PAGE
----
Khoo Kay Swee (left) grew up in Kampung Siam and his grandmother first settled here from Phuket more than a century ago. — Picture by KE Ooi
Khoo Kay Swee (left) grew up in Kampung Siam and his grandmother first settled here from Phuket more than a century ago. — Picture by KE Ooi

Despite being given notices and compensation offers of between RM30,000 and RM75,000, the villagers and existing businesses are reluctant to move out.

“My great grandfather lived here, my grandfather grew up here and even today, my relatives still live above the roti canai stall we've been running for four generations,” said Noor Jahan.

She said it is not about the money but about the history and tradition of their stall where even till today, her grandfather's and father's clients are still their regulars.

“You can ask anyone in Pulau Tikus, who doesn't know the roti canai next to the bus stop? We've been here for so many generations, everyone knows us so if we are to move out, we will lose our customer base,” she said.

Yap said the affected villagers and businesses, consisting of 19 families and 10 shops, knew they had come to the end of the road when it came to appeals and yet they do not want to accept the compensation offered.

“This is not a problem that money can solve because moving out from here will wipe out the Siamese community here and the history will be gone... so they want to continue to live here and have a presence here,” she said.

As a last resort, the villagers are willing to accept the landowner developing the site but asked that they get a space and be allowed to continue living there.

“They don't mind living within the same compound as the budget hotel, they only want to move back to their homes,” she said.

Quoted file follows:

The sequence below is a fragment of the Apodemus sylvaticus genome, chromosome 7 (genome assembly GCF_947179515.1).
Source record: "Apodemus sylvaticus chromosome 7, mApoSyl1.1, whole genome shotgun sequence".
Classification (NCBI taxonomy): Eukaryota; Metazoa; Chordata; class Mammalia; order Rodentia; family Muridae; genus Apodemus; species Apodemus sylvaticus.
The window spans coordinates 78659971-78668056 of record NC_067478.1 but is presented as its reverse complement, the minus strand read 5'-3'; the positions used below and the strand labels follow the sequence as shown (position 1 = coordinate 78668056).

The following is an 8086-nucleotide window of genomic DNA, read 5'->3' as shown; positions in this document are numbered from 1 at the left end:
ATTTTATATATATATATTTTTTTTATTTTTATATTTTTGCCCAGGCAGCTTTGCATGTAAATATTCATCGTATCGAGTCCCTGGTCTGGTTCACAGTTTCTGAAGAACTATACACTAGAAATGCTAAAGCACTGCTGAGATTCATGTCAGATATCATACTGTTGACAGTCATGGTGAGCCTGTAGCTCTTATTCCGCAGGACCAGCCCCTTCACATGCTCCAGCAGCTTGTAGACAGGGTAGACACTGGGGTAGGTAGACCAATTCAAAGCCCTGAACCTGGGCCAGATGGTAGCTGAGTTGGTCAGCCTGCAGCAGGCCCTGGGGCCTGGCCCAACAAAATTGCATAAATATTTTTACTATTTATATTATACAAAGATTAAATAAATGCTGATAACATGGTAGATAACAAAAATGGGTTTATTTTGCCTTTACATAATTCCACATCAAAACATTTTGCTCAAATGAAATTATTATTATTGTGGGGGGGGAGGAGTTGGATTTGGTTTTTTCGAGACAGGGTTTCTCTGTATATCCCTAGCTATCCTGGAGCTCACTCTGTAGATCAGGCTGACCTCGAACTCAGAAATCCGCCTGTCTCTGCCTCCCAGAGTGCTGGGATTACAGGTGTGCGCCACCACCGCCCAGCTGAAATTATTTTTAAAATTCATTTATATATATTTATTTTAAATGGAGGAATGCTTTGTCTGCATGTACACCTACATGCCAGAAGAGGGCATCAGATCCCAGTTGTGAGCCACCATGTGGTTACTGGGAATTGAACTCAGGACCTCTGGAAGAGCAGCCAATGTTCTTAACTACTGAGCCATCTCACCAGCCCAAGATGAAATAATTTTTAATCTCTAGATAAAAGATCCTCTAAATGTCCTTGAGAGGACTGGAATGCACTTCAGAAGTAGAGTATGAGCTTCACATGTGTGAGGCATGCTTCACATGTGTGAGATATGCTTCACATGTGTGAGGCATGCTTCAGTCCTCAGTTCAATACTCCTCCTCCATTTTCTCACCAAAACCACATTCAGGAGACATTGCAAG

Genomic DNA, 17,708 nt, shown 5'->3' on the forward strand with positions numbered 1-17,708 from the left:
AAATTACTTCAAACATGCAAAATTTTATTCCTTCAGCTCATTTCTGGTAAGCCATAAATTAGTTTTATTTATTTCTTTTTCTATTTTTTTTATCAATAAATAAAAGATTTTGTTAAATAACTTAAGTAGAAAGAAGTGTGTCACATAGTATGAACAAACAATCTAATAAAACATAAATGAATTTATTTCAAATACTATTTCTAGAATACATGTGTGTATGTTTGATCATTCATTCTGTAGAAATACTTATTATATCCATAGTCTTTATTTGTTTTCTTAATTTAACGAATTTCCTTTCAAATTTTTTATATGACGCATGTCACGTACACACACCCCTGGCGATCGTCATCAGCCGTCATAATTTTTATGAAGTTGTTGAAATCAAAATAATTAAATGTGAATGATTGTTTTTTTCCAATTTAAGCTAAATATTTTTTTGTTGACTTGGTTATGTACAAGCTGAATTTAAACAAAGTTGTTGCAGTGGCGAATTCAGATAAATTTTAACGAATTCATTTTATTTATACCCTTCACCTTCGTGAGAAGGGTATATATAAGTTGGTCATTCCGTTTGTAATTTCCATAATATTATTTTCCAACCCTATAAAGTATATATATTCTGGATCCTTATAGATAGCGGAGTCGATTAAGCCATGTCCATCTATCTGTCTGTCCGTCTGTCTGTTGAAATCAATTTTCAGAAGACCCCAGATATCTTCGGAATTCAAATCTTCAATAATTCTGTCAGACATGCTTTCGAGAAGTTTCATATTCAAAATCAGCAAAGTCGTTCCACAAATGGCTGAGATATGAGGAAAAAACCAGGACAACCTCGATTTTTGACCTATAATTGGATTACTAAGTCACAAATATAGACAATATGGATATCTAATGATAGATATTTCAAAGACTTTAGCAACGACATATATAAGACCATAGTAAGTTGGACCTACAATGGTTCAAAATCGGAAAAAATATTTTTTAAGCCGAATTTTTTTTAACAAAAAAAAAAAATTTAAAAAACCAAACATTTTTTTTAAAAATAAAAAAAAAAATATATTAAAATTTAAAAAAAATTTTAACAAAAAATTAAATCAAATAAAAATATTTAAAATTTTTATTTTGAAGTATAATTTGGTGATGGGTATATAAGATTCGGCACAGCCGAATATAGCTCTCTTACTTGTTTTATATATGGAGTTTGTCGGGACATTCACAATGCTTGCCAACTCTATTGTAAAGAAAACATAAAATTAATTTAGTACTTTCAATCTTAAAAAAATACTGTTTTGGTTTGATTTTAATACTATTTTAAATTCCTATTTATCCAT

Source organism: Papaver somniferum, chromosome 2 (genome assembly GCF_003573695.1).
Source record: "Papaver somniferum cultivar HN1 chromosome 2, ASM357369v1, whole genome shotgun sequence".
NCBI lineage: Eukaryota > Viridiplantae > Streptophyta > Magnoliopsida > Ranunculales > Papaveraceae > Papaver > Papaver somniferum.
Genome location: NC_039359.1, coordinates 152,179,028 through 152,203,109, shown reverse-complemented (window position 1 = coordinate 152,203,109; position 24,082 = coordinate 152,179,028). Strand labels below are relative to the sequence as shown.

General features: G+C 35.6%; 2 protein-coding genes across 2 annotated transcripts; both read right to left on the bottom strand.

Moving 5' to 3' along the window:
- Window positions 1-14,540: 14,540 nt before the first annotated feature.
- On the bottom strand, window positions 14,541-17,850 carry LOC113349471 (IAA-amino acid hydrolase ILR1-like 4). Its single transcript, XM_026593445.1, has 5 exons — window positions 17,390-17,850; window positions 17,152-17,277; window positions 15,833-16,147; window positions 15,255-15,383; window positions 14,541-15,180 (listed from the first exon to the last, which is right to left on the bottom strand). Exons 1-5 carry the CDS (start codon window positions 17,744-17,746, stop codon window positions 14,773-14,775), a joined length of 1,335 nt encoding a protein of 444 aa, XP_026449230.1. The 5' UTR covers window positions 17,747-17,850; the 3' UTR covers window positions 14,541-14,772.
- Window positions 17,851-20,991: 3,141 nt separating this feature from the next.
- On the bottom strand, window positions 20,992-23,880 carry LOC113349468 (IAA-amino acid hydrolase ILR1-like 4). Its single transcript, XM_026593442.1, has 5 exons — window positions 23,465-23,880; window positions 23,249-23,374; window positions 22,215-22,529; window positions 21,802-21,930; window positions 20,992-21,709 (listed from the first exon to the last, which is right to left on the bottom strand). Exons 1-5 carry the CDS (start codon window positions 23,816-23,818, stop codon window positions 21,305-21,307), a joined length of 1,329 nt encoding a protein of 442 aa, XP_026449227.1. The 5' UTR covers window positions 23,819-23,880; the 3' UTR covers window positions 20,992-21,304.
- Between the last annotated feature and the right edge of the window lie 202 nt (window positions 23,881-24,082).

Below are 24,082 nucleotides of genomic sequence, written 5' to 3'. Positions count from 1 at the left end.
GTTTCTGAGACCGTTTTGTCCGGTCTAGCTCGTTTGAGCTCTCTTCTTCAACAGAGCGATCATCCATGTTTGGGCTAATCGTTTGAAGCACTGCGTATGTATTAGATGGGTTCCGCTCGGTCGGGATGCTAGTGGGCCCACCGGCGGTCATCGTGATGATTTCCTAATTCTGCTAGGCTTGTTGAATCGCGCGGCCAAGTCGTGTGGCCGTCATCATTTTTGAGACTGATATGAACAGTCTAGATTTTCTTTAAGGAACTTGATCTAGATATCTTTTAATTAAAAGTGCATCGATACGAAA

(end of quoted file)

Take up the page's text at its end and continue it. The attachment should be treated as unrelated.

Even for the 10 affected shops, Yap said the owners have been on the site for more than 60 years.

“They are established traditional trades such as newspaper vendors, barber and roti canai stall so it is not easy for them to relocate elsewhere just like that,” she said.

When asked where he will move if the landowner insists on forcing them out, Khoo shrugged sadly.

“I've lost my home, there's nothing I can do... so maybe I'll just apply for state housing to live in,” he said, tearing up at the thought.

Yap said the state government's policy on evictions was that the landowner must come to an amicable agreement with existing residents to relocate them otherwise any planning permission applied will not be approved.

As of now, the planning permission for the budget hotel development on the site is still pending and not approved.

When contacted, George Town World Heritage Inc (GTWHI) general manager Dr Ang Ming Chee said the village by itself was not categorized as a heritage site while the temple next to it is a Category II heritage site.

She said there was no other way to help the villagers since they have exhausted the legal avenue.

“Now, what remains is that they can document and map the village to preserve their memories of the place before it's torn down,” she suggested.